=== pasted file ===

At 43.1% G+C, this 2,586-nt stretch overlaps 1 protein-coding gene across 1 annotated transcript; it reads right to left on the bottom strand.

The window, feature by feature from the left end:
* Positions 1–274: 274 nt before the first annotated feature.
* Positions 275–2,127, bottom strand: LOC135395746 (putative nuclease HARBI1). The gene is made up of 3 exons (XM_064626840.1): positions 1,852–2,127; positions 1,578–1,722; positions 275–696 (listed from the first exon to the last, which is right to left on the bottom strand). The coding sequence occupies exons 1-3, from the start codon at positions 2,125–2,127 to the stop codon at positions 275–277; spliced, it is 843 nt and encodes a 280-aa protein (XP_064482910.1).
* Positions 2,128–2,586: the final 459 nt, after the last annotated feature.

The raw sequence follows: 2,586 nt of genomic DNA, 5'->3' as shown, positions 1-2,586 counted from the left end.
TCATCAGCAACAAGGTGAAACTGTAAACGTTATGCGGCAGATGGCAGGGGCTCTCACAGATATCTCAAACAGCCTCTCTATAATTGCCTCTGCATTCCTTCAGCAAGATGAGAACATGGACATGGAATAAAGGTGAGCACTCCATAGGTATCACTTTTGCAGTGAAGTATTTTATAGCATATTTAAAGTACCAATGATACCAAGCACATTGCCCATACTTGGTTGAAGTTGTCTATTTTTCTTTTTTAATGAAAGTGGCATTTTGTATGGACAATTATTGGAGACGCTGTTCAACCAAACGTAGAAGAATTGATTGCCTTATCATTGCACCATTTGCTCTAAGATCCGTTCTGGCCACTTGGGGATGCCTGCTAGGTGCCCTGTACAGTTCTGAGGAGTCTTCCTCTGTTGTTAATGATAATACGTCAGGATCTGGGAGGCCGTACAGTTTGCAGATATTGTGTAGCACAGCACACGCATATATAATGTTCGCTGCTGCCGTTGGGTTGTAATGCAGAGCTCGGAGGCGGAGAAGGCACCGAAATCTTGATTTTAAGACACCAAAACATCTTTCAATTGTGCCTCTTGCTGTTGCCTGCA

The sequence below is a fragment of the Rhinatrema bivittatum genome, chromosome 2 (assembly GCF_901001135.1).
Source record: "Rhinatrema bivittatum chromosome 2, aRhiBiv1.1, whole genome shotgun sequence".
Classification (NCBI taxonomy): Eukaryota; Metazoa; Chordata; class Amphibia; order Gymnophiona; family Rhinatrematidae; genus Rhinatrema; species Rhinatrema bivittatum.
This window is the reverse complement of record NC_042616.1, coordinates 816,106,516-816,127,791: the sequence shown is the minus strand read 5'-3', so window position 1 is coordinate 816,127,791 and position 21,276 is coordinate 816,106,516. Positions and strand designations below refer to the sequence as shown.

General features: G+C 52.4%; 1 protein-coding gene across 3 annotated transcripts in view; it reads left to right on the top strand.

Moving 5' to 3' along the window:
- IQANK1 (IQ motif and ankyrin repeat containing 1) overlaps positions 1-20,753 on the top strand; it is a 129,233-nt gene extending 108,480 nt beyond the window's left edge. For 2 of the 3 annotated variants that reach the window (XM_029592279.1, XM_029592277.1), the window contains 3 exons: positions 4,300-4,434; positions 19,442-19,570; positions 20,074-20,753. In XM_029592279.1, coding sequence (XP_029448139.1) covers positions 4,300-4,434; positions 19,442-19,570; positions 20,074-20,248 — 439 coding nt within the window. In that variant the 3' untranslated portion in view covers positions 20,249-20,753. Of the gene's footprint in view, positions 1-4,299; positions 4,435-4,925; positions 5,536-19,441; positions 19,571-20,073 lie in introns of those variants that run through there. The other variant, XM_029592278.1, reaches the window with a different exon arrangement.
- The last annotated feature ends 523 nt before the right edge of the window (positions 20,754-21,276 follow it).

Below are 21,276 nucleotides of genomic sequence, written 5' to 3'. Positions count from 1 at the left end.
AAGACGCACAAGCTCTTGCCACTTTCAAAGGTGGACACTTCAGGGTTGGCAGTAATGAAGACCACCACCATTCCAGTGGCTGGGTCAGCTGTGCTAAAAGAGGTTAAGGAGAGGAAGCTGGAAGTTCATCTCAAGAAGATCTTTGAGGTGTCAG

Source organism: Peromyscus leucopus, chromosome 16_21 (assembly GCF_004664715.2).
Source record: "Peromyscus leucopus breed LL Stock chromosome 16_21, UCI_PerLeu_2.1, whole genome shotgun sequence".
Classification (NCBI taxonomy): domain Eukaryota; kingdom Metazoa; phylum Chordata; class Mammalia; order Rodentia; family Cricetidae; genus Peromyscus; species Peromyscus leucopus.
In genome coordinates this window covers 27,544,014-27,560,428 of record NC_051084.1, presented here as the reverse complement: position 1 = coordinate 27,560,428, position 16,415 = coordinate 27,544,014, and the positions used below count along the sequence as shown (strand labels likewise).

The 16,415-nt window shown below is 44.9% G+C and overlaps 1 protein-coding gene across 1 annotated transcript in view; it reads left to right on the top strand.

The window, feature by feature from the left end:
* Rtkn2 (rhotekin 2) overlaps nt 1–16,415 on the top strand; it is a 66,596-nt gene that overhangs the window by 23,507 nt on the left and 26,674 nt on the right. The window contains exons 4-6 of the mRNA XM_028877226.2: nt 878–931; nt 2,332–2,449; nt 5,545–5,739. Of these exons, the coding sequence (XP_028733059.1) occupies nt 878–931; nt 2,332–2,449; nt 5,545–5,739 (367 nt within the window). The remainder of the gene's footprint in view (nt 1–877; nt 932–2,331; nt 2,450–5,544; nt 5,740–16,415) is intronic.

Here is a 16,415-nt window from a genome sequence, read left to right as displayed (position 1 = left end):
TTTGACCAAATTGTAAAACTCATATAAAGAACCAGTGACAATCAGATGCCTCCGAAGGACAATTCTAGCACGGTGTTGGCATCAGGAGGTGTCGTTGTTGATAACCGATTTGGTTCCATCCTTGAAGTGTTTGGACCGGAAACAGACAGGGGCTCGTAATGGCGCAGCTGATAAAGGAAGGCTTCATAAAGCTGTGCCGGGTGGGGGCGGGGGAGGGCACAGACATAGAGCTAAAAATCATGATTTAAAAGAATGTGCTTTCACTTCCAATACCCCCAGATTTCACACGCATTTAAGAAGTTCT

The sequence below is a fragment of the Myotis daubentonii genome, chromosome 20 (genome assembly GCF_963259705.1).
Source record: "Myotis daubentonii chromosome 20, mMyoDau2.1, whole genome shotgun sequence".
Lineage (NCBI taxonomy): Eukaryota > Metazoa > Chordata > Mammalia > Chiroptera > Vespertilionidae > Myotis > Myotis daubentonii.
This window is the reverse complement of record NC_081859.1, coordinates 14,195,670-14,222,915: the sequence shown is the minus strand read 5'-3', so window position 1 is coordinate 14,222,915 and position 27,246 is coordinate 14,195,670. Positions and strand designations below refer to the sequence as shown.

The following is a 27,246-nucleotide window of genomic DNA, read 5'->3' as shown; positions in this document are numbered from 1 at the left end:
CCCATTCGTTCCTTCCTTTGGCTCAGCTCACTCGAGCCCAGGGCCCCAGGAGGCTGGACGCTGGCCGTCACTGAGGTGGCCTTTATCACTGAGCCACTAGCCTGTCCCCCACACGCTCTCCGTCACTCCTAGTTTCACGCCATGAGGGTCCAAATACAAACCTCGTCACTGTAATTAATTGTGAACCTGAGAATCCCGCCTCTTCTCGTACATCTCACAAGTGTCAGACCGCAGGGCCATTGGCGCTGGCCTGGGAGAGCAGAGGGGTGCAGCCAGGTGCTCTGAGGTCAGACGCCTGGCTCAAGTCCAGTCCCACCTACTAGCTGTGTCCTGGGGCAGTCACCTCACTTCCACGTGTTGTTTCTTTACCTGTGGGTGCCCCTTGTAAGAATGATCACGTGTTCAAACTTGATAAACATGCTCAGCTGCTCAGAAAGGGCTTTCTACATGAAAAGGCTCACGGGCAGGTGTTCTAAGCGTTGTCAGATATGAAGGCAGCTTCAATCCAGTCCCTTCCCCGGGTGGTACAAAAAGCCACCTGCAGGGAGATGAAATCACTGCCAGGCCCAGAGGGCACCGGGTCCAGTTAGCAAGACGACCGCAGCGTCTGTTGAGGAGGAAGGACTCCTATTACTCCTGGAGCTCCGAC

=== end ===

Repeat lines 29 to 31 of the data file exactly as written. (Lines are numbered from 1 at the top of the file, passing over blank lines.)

Lineage (NCBI taxonomy): Eukaryota > Metazoa > Chordata > Mammalia > Chiroptera > Vespertilionidae > Myotis > Myotis daubentonii.
This window is the reverse complement of record NC_081859.1, coordinates 14,195,670-14,222,915: the sequence shown is the minus strand read 5'-3', so window position 1 is coordinate 14,222,915 and position 27,246 is coordinate 14,195,670. Positions and strand designations below refer to the sequence as shown.

The following is a 27,246-nucleotide window of genomic DNA, read 5'->3' as shown; positions in this document are numbered from 1 at the left end: